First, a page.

Someone Else's Fault

3 April 2001

This morning in the newspaper, a woman was complaining about the rise in power rates. It was not fair, she said, that she had to pay more simply because other people were using lots of power.

Let's introduce some vocabulary words: market. Supply. Demand. Everybody know those? Good. Would it be unfair if she had to pay more for one of those silly PT Cruisers because lots of people want to buy them? And who is it, precisely, that owes this woman cheap power?

We see this problem even more out here in California than we did at home: everything is Someone Else's Fault. Urban sprawl: someone else's fault. A woman in Livermore with five children was complaining about how other people wanted to move into Livermore. Sprawl! Ack! This woman had lived there for ten years, and she would not have newcomers causing sprawl in her lovely area. The idea that she could move out of Livermore herself -- say, to a region of the country where high-rise living can replace sprawl as a solution to population concerns, if she's really concerned with sprawl -- never occurred to her.

Traffic is another way in which people will do this. "Cultural" issues are another -- there are always people getting mad that the "new" people (or the "old" people) are supporting different cultural events than their own crowd. Everything, pretty much, falls into the category of "people are not doing it my way, and they should" out here. The residents of the Bay Area seem to want the benefits of living in a large city with a diverse population, without acknowledging that large cities and diverse populations combined will mean that other people will make inconvenient choices for them personally. That, in fact, you cannot simultaneously have a diverse population and a population that agrees with you in every facet of lifestyle choice.

I'm glad that there are people out here whose lives are significantly different from mine. And I plan around the traffic, rather than trying to drive north on 880 at 4:30 and whining about how many other people are doing the same thing. I do realize that not everybody has the flexibility I have. But I also know that I make trade-offs in transportation: if I take BART, I "have" to walk further at my destination, maybe, and I can't leave for home exactly when I want to. I may have to stand. I may have to be crammed up against some other standing people. If I drive, I'll have to deal with traffic, find parking, pay for parking, and so on. But the key point is: nobody owes me an easy journey. Nobody is supposed to get out of my way so that I can get where I'm going quickly. I am not the most important person in the Bay Area. Neither are you, if you're out here.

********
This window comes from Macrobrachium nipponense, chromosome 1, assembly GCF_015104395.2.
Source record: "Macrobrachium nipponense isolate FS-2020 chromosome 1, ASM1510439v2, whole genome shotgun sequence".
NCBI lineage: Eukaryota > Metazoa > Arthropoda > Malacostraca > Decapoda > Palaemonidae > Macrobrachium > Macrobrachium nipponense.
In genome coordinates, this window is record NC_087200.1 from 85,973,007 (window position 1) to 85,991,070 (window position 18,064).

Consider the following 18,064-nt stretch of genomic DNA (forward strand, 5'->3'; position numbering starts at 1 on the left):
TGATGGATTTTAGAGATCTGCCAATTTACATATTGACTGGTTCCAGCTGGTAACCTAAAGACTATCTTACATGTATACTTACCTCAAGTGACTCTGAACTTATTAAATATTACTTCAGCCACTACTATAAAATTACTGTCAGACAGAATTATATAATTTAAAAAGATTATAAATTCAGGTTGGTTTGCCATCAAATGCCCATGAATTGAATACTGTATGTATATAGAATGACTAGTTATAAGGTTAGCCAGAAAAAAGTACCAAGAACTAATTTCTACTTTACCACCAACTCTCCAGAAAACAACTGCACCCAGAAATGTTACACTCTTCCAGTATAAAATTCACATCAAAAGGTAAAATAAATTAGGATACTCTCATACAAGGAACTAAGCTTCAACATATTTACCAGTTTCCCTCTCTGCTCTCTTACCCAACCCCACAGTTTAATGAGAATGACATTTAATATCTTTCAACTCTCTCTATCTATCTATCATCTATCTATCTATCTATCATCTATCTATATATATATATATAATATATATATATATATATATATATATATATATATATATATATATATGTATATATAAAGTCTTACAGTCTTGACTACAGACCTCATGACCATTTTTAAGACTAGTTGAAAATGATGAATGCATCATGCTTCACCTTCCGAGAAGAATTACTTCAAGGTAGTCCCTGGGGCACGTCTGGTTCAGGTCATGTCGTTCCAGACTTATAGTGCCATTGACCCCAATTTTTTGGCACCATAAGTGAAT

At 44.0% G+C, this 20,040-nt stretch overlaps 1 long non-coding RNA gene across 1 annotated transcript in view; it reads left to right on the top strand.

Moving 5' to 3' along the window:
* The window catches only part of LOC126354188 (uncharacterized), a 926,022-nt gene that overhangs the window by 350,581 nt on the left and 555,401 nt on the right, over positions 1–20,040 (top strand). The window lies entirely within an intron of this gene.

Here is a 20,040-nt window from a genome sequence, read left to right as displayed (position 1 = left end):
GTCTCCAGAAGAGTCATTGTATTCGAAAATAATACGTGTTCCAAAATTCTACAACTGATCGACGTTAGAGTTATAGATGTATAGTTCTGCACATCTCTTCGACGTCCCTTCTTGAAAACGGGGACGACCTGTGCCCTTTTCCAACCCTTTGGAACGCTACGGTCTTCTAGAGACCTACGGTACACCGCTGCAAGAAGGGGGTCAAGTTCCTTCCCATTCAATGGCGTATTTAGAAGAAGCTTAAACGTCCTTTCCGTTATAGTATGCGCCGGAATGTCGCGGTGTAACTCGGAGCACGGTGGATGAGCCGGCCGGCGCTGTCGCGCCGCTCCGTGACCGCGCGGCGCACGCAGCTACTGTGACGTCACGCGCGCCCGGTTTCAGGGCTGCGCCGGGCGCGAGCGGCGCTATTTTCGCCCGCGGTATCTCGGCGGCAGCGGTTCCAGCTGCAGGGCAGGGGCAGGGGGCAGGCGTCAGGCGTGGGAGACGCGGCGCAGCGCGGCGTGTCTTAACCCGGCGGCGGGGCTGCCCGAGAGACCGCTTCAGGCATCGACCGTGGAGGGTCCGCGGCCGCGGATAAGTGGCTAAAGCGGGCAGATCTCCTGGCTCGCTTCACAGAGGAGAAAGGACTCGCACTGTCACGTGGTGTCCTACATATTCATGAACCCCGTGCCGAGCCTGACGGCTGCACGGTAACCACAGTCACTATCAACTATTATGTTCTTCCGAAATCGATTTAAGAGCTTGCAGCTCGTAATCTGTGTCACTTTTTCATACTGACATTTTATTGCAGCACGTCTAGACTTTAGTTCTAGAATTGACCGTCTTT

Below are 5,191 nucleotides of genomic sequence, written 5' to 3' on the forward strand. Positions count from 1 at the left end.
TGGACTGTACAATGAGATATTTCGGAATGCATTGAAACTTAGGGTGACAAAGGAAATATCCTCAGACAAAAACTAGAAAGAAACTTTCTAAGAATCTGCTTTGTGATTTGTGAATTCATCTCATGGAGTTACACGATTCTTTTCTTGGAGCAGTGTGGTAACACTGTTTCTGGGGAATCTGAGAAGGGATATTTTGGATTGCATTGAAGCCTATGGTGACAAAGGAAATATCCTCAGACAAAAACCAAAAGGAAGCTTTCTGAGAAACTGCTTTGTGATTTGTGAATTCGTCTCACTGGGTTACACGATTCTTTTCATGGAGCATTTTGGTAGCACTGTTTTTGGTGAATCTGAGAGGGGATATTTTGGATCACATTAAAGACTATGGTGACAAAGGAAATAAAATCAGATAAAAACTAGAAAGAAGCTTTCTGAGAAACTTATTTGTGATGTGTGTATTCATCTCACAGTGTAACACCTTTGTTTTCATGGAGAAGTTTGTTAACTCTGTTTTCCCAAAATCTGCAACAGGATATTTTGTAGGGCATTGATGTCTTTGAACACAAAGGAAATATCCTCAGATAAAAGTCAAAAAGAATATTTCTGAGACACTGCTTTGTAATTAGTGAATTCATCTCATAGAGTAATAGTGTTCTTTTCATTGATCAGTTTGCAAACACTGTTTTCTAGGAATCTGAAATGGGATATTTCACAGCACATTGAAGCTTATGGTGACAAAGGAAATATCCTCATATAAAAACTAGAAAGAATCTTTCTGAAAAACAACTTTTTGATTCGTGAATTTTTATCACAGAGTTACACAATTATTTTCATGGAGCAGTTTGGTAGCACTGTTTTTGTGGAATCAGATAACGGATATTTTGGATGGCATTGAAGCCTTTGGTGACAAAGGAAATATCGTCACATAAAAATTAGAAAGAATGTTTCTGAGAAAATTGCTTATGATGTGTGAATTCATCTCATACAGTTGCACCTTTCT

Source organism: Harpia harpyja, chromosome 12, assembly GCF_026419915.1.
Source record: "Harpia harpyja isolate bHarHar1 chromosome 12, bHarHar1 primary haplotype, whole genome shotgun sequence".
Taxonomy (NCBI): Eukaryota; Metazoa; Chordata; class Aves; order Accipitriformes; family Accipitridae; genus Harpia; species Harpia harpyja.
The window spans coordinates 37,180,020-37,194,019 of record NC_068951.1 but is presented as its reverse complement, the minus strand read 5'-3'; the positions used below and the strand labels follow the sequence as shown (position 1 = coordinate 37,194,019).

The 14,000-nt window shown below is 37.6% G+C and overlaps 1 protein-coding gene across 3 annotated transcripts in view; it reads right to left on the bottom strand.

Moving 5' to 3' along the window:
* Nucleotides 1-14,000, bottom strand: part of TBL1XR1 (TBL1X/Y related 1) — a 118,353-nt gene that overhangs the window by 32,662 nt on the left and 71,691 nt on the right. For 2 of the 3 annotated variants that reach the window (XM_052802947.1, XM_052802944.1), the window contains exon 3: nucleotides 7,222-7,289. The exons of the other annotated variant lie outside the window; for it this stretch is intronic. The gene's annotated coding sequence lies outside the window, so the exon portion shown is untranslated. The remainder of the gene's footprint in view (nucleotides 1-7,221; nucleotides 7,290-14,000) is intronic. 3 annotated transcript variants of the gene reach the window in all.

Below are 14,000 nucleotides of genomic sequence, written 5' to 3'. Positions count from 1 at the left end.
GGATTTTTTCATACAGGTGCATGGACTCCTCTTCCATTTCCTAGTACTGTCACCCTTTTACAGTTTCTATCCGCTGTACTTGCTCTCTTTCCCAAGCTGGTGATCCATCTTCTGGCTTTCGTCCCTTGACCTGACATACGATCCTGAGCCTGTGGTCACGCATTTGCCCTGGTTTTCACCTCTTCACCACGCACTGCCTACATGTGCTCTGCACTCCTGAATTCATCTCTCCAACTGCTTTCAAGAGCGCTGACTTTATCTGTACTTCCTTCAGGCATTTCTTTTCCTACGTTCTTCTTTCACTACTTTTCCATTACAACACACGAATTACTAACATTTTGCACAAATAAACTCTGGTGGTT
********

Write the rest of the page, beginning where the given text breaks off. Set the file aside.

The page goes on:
I don't recall that having my house the precise temperature and light level I prefer is on the Bill of Rights. It's not even one of the sections that gets routinely ignored. I like my technological comforts, but I recognize that they are not my birthright. I pay for them. I am willing to pay for them. Is it unfair that I should have to? Only if I think somebody owes me cheap computer use, cheap lights, cheap cooking and refrigeration and washing machines and everything else I use. Who would that person be? It's not you. And there really isn't anyone else.

In other thoughts...I'm listening to Dave Matthews sing "Long Black Veil," which was originally done by somebody else whose name I know but can't recall. This strikes me as an incredibly stupid (although well-done) song. The premise is that the guy is hanged for murder because the truth of his alibi is that he was with his best friend's wife. And neither of them speaks up and he dies, even though he's innocent.

Hey. Forget the wife for a minute -- what kind of a best friend is that? If Michelle was on trial for murder, and I knew she hadn't done it (which I would assume), I'd be leaning over to my husband muttering, "Tell them you were with her." If I wasn't saying it myself! If you wouldn't perjure yourself to save your best friend's life, I would claim that you are not much of a best friend at all.

Anyway. I'm going to get cleaned up, get the house cleaned up a little (maybe), and try to get some work done. Preferably novel work, although short story editing is also on the list. I worked on four different fiction projects yesterday. I love having different stuff to juggle and think about. Wheee!

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